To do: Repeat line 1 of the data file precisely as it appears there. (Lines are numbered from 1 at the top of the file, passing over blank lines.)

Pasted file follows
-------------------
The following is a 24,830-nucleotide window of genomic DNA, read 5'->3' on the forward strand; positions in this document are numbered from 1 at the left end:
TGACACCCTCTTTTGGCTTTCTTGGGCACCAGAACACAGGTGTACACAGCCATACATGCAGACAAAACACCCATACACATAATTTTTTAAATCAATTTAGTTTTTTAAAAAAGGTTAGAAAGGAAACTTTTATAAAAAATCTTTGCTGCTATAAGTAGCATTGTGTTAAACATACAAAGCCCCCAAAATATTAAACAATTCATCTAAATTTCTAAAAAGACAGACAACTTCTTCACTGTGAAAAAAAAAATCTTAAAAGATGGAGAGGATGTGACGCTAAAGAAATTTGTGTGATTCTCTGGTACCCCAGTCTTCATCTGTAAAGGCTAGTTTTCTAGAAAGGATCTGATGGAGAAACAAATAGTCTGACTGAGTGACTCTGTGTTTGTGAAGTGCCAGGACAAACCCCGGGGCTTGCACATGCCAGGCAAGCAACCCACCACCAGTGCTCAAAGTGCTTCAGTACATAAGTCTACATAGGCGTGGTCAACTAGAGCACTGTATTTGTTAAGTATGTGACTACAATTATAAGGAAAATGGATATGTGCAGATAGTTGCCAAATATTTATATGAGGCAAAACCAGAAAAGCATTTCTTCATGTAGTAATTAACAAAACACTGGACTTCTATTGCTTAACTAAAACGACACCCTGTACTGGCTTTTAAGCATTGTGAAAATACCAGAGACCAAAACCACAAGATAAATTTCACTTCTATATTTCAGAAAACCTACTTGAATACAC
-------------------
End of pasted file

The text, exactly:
The following is a 24,830-nucleotide window of genomic DNA, read 5'->3' on the forward strand; positions in this document are numbered from 1 at the left end: